I recently found an Objective-C extension on NSData that encodes and decodes data with AES-128. I made an attempt to port this code to Swift 2.2:


extension NSData {

    struct AES {
        static let privateKey = "DefaultPrivateKey"

    func AES128EncryptedDataWithKey(key: String = AES.privateKey) -> NSData? {
        return AES128Operation(CCOperation(kCCEncrypt), key: key)

    func AES128DecryptedDataWithKey(key: String = AES.privateKey) -> NSData? {
        return AES128Operation(CCOperation(kCCDecrypt), key: key)

    private func AES128Operation(operation: CCOperation, key: String) -> NSData? {
        var keyPtr = [CChar](count: kCCKeySizeAES128 + 1, repeatedValue: 0)
        key.getCString(&keyPtr, maxLength: keyPtr.count, encoding: NSUTF8StringEncoding)

        let dataLength = self.length
        let bufferSize = dataLength + kCCBlockSizeAES128
        let buffer = malloc(bufferSize)

        var numBytesEncrypted = 0
        let cryptStatus = CCCrypt(operation, CCAlgorithm(kCCAlgorithmAES128), CCOptions(kCCOptionPKCS7Padding), keyPtr, kCCBlockSizeAES128, nil, self.bytes, dataLength, buffer, bufferSize, &numBytesEncrypted)

        if cryptStatus == CCCryptorStatus(kCCSuccess) {
            // bytesNoCopy will transfer ownership to the NSData object returned, so we don't need to explicitly call free here
            return NSData(bytesNoCopy: buffer, length: numBytesEncrypted)

        // If the operation failed, we never transferred memory ownership, so free the buffer

        return nil

A few notes:

  • I keep a default key as a private struct in the extension so the operation function can be called without arguments for encoding/decoding with a default key.

  • No need to call bzero anymore since we init the buffer with a repeatedValue of 0.

  • In my first pass of this in Swift, I accidentally was passing in the size of the array (pointer) as the maxLength parameter in getCString (Stack Overflow question here). Is there any way I could make the code clearer so I don't do that in the future?

  • Is it necessary to malloc a buffer? Can I use a Swift [Int8] instead?

  • According to my boss in a passive comment, AES-128 is "known to be compromised." How complex would it be to refactor this code to use AES-256 or (192) bit encryption?

  • \$\begingroup\$ What basis do you have for the statement that: "AES-128 is known to be compromised"? The "best" attack of which I'm aware requires 9 petabytes of data storage to reduce the effective key size to 126 bits (which still requires more time to attack than current estimates of the age of the universe). \$\endgroup\$ Commented Aug 25, 2016 at 22:01
  • \$\begingroup\$ @JerryCoffin my boss mentioned it to me, I'll see if I can find a source. \$\endgroup\$
    – JAL
    Commented Aug 26, 2016 at 0:36

1 Answer 1


Disclaimer: I am not an expert on cryptography or security, so please take everything with respect to these topics with a grain (or more) of salt. Note also that there are ready-made crypto libraries (such as RNCryptor) so you might want to use one of those.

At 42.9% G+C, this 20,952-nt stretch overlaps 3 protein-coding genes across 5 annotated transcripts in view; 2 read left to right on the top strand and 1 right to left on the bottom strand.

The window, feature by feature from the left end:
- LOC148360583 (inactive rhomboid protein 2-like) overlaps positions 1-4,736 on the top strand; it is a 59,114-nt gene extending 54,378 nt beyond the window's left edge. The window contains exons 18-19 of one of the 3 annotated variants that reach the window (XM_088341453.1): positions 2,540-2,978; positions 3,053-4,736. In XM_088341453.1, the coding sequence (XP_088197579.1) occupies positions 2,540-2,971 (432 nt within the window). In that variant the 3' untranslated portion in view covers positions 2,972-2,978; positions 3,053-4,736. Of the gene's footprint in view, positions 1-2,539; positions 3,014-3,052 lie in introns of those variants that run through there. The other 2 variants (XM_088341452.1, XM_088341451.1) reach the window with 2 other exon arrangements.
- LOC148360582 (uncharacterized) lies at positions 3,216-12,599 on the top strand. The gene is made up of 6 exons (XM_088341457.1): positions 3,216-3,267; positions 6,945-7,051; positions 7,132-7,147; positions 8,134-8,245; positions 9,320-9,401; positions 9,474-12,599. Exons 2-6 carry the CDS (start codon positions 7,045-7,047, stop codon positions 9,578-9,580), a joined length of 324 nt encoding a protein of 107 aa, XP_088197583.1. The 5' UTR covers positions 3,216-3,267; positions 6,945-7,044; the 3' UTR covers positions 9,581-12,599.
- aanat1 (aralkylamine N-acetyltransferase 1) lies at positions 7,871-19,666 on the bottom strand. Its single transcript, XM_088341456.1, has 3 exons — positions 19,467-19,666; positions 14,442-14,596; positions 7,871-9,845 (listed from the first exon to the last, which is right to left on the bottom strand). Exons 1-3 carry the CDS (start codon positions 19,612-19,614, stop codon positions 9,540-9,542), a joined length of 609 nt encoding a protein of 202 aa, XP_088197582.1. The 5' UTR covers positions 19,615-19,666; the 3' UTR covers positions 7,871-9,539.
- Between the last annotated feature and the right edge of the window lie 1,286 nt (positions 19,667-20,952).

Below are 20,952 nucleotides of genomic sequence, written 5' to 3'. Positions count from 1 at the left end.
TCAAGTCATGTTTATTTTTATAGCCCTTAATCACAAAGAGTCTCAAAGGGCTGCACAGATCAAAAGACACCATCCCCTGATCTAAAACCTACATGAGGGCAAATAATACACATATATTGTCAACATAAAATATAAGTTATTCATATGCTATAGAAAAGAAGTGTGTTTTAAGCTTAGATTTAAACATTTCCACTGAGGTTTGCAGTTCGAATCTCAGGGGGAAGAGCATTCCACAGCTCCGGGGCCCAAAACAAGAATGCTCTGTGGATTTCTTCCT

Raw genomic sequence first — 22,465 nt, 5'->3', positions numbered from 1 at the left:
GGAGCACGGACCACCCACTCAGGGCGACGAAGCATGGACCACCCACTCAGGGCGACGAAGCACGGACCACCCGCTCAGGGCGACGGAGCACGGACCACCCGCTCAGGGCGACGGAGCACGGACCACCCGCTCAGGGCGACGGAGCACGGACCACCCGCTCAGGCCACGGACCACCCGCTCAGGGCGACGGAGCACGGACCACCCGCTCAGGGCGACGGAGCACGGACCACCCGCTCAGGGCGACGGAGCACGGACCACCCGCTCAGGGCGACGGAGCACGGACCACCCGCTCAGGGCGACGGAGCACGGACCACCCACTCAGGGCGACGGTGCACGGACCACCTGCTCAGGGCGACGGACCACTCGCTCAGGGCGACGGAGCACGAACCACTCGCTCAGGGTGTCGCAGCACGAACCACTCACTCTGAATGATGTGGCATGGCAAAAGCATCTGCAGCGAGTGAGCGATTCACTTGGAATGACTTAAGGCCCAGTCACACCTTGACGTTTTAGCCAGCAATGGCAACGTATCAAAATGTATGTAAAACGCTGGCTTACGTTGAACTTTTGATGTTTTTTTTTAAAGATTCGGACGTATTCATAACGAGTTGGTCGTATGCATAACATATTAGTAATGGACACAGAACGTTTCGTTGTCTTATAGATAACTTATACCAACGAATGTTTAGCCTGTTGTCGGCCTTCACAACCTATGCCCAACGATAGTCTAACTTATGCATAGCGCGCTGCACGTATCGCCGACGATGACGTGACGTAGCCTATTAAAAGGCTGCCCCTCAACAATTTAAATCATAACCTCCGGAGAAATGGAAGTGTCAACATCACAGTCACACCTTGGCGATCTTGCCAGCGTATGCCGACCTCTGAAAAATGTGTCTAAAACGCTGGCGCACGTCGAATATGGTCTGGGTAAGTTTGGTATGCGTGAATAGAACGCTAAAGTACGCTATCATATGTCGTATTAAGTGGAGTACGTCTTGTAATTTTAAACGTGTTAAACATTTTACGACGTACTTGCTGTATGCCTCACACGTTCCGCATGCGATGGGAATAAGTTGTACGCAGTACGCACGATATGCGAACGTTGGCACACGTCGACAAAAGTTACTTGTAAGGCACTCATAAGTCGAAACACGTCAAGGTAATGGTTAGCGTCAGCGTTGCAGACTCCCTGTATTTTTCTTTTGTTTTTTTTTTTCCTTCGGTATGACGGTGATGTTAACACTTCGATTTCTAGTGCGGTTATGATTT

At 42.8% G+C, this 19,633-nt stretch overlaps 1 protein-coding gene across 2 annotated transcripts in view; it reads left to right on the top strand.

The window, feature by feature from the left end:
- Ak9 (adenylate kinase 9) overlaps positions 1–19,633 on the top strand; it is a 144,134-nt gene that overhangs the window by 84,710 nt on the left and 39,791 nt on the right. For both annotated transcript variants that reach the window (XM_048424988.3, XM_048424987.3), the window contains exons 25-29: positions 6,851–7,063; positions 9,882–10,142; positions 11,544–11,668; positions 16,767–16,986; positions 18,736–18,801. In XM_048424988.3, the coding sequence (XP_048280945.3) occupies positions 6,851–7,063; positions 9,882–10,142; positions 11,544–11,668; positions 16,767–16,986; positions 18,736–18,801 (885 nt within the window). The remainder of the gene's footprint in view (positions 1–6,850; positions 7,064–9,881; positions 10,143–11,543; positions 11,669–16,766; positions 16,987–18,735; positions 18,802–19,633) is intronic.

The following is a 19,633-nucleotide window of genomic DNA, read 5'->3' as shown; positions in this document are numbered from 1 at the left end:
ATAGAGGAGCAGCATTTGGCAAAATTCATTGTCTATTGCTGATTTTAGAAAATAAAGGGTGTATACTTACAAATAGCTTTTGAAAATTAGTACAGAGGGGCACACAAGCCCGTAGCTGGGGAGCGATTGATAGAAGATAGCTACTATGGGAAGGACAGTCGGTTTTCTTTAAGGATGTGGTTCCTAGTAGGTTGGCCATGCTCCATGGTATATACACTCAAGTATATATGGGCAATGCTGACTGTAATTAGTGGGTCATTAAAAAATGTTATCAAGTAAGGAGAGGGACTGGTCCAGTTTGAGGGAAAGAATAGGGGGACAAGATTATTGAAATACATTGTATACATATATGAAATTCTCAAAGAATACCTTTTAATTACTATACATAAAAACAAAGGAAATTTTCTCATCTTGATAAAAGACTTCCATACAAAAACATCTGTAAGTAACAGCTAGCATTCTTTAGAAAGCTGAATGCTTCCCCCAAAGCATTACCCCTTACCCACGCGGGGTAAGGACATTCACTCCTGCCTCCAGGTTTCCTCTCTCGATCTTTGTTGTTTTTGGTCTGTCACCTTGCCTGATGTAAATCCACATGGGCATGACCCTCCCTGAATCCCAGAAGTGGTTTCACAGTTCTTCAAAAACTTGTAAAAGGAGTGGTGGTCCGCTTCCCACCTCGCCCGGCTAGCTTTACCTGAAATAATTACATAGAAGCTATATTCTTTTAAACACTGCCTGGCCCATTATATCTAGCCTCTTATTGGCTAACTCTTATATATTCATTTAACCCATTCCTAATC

I do not see the advantage of a default key – only the risk that you use it for some critical task. I would suggest to remove the default value.

CCCrypt() in encryption mode can only fail if the provided buffer is too small, or if padding is disabled. Both cases cannot occur in your code. Therefore there is no need to make the return value of the encryption method an optional:

func AES128EncryptedDataWithKey(key: String) -> NSData {
    return AES128Operation(CCOperation(kCCEncrypt), key: key)!

Your getCString() code is quite clear. There are various methods to convert a C string to a byte buffer. Here are two alternatives which don't require the address-of operator &:

var keyData = Array(key.utf8)
if keyData.count < kCCKeySizeAES128 {
    keyData += Repeat(count: kCCKeySizeAES128 - keyData.count, repeatedValue: 0)


let keyData = key.dataUsingEncoding(NSUTF8StringEncoding)!.mutableCopy() as! NSMutableData
if keyData.length < kCCKeySizeAES128 {
    keyData.length = kCCKeySizeAES128 // fills with zeros
// Use `keyData.bytes` to access the bytes.

(Note that these unwrappings/casts cannot fail.) Any of these methods is fine, use whatever you feel most confident with.

The allocated buffer is "a bit" too large, the required size for PKCS7 padding is the "next multiple" of the block size:

let bufferSize = (self.length/kCCBlockSizeAES128 + 1) * kCCBlockSizeAES128

The most reliable method is to determine the required buffer size by calling CCCrypt() with an empty buffer:

var bufferSize = 0
let status = CCCrypt(operation, CCAlgorithm(kCCAlgorithmAES128), CCOptions(kCCOptionPKCS7Padding), keyData, kCCBlockSizeAES128, nil, self.bytes, self.length, nil, 0, &bufferSize)
assert(status == CCCryptorStatus(kCCBufferTooSmall))

According to the CCCrypt documentation, this requires only a "minimal runtime penalty."

Yes, you can use a Swift array instead of malloc():

var buffer = [UInt8](count:bufferSize, repeatedValue: 0)
// ...
return NSData(bytes: buffer, length: dataOutAvailable)

var numBytesEncrypted is misleading, it can be the number of encrypted or decrypted bytes. CCCrypt() uses dataOutAvailable for that parameter.

As I understand it from Wikipedia: AES, AES 128/192/256 differ only in the size of the key, which means that you have to replace kCCKeySizeAES128 by kCCKeySizeAES192 or kCCKeySizeAES256. (But as I said, I am not an expert on this topic.)

You have chosen CBC (cipher block chaining) mode and not ECB mode (as in the referenced Objective-C code) – which is good. But you should also add an additional parameter to provide an initialization vector., or the possibility to generate a random one. Currently the corresponding parameter is nil so that a block of zeros is used. See – for example – Why use an Initialization Vector (IV)? for more information.


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